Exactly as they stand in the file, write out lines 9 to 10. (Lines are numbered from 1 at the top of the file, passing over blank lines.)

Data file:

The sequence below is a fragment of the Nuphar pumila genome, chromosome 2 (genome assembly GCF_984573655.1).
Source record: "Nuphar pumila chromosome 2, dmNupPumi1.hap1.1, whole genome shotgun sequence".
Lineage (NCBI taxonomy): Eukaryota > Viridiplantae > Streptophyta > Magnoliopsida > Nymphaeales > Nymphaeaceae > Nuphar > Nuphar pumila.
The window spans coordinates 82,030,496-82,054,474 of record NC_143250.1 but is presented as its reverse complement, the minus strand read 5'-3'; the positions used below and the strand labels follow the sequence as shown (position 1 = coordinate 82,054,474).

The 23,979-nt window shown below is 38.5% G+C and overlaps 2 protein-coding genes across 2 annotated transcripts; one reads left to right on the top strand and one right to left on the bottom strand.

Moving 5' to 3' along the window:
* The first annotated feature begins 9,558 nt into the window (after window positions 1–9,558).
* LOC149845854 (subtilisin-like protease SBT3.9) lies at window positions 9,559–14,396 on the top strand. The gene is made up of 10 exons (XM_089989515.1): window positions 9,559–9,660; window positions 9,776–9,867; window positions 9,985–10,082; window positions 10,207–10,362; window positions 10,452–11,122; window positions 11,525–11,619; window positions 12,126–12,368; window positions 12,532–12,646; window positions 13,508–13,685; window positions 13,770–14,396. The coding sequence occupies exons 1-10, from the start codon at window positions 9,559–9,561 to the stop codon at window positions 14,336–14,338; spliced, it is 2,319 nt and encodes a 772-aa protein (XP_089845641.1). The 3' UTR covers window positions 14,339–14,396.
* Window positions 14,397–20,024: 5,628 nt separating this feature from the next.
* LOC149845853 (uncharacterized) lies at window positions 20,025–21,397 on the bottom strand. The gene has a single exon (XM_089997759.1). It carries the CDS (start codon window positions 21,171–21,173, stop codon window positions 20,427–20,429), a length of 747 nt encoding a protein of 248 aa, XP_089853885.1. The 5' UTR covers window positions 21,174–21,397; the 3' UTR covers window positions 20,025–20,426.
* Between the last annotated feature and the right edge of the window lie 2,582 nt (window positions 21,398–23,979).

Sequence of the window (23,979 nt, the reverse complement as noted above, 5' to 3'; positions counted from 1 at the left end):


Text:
* Window positions 14,397–20,024: 5,628 nt separating this feature from the next.
* LOC149845853 (uncharacterized) lies at window positions 20,025–21,397 on the bottom strand. The gene has a single exon (XM_089997759.1). It carries the CDS (start codon window positions 21,171–21,173, stop codon window positions 20,427–20,429), a length of 747 nt encoding a protein of 248 aa, XP_089853885.1. The 5' UTR covers window positions 21,174–21,397; the 3' UTR covers window positions 20,025–20,426.